Open government offers a society a number of attractive benefits. Transparency begets accountability. The provision of information enhances the ability of governments to provide valuable public goods and services. Its data, furthermore, can be analyzed and used by third parties in innovative ways, resulting in other socially beneficial products. The classic example here are the private weather forecasts made possible from government-supplied weather information. Or the maps that derive from GPS. By governments making information easily accessible, citizens are also more likely to get engaged in some form of their governance.
Despite these benefits, however, open government has spun a few wheels on the road to achieving its potential. For the past two summers, the Aspen Institute Communications and Society Program has convened its Forum on Communications and Society (FOCAS) on the topic of open governance, with funding from the John S. and James L. Knight Foundation. From those meetings, I'd like to suggest five goals for open government in 2014.
1. Improve the procurement process Procurement plays a critical role in technology's implementation and utilization at all government levels. The problematic rollout of the Affordable Care Act's website, www.healthcare.gov, epitomizes how ineffective procurement processes can derail or stall a public project. Labeled as the definition of a bad IT project and one of the worst product flops of 2013, it appears that (with some notable exceptions) government's deployment of information and communication technologies is still stuck in the last century. As explained in the last two FOCAS reports, cumbersome rules for how agencies can buy and use software create a barrier to integrating lightweight and open alternatives into government operations. This inevitably inhibits progress.
Improving the procurement process will help spur innovation. With technology now enabling cheaper, innovative solutions to both narrow and large-scale problems, participants at FOCAS agreed that we need a more flexible procurement system that promotes and encourages the integration of effective and innovative services. For example, reforms that provide the opportunity for smaller, more nimble companies to solve software problems might lead to more efficient and successful outcomes. Procurement rules should make it easier for these small companies to bid and for government to pay out winning bids to non-legacy contractors. The system needs to embrace more experimentation and allow for risk absorption.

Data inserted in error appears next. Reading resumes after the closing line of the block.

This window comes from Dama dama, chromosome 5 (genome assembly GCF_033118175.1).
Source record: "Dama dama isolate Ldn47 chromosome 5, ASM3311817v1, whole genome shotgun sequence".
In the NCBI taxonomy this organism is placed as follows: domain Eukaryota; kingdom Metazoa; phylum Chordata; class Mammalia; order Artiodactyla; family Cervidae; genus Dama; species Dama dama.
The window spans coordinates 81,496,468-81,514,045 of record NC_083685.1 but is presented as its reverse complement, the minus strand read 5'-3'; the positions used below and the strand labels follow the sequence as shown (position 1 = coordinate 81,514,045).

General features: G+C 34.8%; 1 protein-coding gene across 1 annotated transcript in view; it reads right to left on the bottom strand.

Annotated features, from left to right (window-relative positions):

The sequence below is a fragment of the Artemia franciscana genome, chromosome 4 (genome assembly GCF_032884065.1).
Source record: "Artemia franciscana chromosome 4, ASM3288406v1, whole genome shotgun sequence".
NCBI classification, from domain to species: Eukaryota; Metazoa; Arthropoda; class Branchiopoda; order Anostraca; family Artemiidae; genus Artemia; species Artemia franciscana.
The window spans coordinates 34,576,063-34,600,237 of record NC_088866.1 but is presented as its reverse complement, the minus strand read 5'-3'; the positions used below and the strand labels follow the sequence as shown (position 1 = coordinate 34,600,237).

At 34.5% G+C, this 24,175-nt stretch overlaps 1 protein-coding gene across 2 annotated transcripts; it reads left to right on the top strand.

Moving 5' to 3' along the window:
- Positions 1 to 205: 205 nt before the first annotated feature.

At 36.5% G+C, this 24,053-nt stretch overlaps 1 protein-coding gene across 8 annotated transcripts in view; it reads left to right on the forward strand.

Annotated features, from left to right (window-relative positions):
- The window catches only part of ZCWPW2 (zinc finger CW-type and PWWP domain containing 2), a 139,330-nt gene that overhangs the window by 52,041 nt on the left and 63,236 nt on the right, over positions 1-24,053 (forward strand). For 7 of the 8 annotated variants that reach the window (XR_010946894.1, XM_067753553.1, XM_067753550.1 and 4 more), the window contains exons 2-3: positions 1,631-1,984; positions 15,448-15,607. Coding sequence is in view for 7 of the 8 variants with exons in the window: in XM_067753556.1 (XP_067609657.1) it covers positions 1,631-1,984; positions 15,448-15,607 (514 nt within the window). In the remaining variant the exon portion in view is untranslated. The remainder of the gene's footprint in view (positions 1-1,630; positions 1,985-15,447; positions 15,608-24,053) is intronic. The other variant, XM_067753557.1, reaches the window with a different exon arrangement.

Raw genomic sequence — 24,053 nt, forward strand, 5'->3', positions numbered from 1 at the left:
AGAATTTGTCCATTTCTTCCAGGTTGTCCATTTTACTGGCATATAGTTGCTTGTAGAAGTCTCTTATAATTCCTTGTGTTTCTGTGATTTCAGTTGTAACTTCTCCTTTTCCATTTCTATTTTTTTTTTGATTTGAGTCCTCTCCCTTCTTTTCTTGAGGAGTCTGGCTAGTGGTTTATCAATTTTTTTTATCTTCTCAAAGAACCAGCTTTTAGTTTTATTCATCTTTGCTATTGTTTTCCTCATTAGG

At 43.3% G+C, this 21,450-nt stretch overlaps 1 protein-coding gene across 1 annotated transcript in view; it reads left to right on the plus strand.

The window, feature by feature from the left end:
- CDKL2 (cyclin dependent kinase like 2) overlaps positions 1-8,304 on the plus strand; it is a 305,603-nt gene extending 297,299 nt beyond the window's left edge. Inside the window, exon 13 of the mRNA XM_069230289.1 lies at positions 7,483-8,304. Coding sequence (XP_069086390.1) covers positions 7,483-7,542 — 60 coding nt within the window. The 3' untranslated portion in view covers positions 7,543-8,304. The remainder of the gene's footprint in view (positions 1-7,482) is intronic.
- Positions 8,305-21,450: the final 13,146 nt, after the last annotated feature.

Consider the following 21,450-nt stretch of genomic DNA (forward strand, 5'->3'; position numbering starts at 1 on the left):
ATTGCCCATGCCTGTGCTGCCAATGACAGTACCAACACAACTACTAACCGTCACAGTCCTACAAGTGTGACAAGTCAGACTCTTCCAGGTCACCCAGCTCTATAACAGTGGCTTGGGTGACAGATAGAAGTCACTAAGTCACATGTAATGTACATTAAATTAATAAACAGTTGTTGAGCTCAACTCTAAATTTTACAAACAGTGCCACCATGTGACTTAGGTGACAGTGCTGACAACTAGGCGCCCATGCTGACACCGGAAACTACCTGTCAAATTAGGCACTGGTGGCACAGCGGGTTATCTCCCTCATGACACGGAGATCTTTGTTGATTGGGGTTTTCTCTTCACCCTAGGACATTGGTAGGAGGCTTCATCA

It often takes an urgency to bring about a reform. Let's hope that the learning moment from the breakdown of healthcare.gov can result in positive reforms of government procurement processes at all levels in 2014.
2. Increase transparency
Early in December, the Obama Administration released the second US Open Government National Action Plan, announcing 23 new or expanded open-government commitments that aim to advance such efforts further. 'We the People," Freedom of Information Act (FOIA) Modernization, The Global Initiative on Fiscal Transparency (GIFT), Open Data to the Public and Participatory Budgeting are among the highlights. Despite these worthy initiatives, particularly enhanced by the excellent work coming out of the President's Office of Science and Technology Policy, openness has not been a pervasive enough theme of this administration. As New York Times Public Editor Margaret Sullivan wrote, "Instead, it's turning out to be the administration of unprecedented secrecy and of unprecedented attacks on a free press."
Indeed, the administration's effort to prevent leaks and control information is said to be the most aggressive since the Nixon administration. And the White House has increasingly sought to control the news emanating from Washington. "Transparency" just isn't getting the data out.
State and local governments have also claimed to increase transparency in government, and again there have been advances at these levels. But much work remains in this area, and the rhetoric does not always correlate to the actions. For example, Georgia's governor, Nathan Deal, touted a need for trust and transparency in government, saying, "Our success as leaders of Georgia depends heavily on the public's ability to trust us." Yet the governor faces allegations that some of his administration worked with the state ethics staff to destroy evidence from an investigation into the governor's financial records from his 2010 campaign. (Over the years, it is alleged, the governor collected hundreds of thousands of dollars in unreported contributions.) The case of Nathan Deal demonstrates a need for transparency in government and the important role journalism plays in exposing potentially unethical activities.